Trends in detection of invasive cancer and ductal carcinoma in situ at biennial screening mammography in Spain: a retrospective cohort study

PLoS One. 2013 Dec 23;8(12):e83121. doi: 10.1371/journal.pone.0083121. eCollection 2013.

Abstract

Background: Breast cancer incidence has decreased in the last decade, while the incidence of ductal carcinoma in situ (DCIS) has increased substantially in the western world. The phenomenon has been attributed to the widespread adaption of screening mammography. The aim of the study was to evaluate the temporal trends in the rates of screen detected invasive cancers and DCIS, and to compare the observed trends with respect to hormone replacement therapy (HRT) use along the same study period.

Methods: Retrospective cohort study of 1,564,080 women aged 45-69 years who underwent 4,705,681 screening mammograms from 1992 to 2006. Age-adjusted rates of screen detected invasive cancer, DCIS, and HRT use were calculated for first and subsequent screenings. Poisson regression was used to evaluate the existence of a change-point in trend, and to estimate the adjusted trends in screen detected invasive breast cancer and DCIS over the study period.

Results: The rates of screen detected invasive cancer per 100.000 screened women were 394.0 at first screening, and 229.9 at subsequent screen. The rates of screen detected DCIS per 100.000 screened women were 66.8 at first screen and 43.9 at subsequent screens. No evidence of a change point in trend in the rates of DCIS and invasive cancers over the study period were found. Screen detected DCIS increased at a steady 2.5% per year (95% CI: 1.3; 3.8), while invasive cancers were stable.

Conclusion: Despite the observed decrease in breast cancer incidence in the population, the rates of screen detected invasive cancer remained stable during the study period. The proportion of DCIS among screen detected breast malignancies increased from 13% to 17% throughout the study period. The rates of screen detected invasive cancer and DCIS were independent of the decreasing trend in HRT use observed among screened women after 2002.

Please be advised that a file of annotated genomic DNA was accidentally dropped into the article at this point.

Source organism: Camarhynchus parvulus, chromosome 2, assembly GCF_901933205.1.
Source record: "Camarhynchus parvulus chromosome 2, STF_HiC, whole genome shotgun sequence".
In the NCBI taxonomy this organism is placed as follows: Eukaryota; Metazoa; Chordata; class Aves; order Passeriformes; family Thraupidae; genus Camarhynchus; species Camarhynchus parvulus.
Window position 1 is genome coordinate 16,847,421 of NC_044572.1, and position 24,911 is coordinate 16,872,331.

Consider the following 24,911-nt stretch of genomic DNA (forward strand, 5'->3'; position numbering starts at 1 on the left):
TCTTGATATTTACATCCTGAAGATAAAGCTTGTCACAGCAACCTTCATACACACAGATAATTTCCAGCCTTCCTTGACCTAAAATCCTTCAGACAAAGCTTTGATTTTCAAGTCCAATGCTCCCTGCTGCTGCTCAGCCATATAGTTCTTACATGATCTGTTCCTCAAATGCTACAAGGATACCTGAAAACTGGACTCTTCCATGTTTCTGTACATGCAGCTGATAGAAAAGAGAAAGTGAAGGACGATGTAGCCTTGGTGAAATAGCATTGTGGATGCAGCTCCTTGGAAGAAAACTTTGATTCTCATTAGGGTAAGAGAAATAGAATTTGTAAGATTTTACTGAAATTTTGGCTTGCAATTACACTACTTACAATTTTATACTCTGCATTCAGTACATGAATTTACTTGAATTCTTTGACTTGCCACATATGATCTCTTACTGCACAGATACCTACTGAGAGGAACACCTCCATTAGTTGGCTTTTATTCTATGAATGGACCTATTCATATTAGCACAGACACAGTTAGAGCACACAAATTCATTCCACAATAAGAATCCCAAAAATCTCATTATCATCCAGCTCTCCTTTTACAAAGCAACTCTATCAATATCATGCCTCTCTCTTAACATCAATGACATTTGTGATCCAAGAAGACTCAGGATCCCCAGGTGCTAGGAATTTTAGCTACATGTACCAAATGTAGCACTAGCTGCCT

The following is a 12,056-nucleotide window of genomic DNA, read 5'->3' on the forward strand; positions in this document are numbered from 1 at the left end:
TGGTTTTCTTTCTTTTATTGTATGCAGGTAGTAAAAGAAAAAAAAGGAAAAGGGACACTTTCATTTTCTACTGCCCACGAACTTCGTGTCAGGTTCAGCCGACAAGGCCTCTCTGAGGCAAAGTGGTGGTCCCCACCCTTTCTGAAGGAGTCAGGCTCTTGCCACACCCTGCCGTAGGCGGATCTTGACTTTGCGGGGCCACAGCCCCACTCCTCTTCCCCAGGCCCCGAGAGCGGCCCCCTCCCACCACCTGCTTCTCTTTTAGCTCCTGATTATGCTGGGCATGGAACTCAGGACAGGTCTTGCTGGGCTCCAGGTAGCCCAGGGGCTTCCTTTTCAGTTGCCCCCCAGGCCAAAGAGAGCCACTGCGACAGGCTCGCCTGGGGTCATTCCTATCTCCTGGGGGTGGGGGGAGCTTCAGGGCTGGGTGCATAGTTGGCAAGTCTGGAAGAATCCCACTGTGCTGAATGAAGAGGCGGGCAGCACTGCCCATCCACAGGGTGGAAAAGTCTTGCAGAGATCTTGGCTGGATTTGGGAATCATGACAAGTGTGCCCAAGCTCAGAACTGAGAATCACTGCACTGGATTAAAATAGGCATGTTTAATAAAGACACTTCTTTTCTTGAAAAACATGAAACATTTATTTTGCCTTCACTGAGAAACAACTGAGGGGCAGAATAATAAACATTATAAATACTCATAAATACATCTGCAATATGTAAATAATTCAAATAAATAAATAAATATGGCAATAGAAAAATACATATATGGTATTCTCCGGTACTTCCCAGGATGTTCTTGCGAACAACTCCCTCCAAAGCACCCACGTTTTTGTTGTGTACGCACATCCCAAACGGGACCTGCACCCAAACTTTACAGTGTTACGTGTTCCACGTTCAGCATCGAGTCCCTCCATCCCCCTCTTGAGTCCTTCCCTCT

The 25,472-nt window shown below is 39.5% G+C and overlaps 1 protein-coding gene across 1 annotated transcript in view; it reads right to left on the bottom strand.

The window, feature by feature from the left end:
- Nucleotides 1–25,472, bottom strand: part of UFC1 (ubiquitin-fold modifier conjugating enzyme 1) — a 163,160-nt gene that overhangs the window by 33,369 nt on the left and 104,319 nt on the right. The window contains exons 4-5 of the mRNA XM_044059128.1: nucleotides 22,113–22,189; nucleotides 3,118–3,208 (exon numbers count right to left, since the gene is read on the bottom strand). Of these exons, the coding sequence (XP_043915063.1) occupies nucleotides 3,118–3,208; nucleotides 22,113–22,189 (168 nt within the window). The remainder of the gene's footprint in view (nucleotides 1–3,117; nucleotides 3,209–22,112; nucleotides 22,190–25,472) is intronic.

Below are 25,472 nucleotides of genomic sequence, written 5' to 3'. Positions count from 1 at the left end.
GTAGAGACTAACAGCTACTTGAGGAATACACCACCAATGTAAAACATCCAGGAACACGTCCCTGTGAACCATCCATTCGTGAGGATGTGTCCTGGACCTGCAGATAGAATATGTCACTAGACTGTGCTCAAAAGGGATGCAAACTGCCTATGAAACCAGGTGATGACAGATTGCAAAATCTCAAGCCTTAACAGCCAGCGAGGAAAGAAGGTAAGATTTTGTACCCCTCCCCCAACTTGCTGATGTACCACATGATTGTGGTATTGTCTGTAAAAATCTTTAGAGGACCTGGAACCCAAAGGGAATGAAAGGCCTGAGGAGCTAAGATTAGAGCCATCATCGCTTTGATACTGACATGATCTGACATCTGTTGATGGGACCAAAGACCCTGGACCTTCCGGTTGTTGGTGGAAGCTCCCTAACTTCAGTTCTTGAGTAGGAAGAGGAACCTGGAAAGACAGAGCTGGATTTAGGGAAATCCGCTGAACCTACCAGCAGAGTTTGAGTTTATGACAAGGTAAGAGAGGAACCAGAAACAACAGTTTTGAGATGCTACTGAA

Publication types

  • Research Support, Non-U.S. Gov't

MeSH terms

  • Aged
  • Breast Neoplasms / diagnosis*
  • Breast Neoplasms / diagnostic imaging
  • Breast Neoplasms / epidemiology
  • Breast Neoplasms / pathology
  • Carcinoma, Ductal, Breast / diagnosis*
  • Carcinoma, Ductal, Breast / diagnostic imaging
  • Carcinoma, Ductal, Breast / epidemiology
  • Carcinoma, Ductal, Breast / pathology
  • Carcinoma, Intraductal, Noninfiltrating / diagnosis*
  • Carcinoma, Intraductal, Noninfiltrating / diagnostic imaging
  • Carcinoma, Intraductal, Noninfiltrating / epidemiology
  • Carcinoma, Intraductal, Noninfiltrating / pathology
  • Early Detection of Cancer / trends*
  • Female
  • Hormone Replacement Therapy / statistics & numerical data
  • Humans
  • Incidence
  • Mammography
  • Mass Screening / statistics & numerical data
  • Middle Aged
  • Retrospective Studies
  • Spain / epidemiology

Grant support

This work was supported by grants from the Instituto de Salud Carlos III-FEDER (PI11/01296 and PI09/90251). The funders had no role in study design, data collection and analysis, decision to publish, or preparation of the manuscript.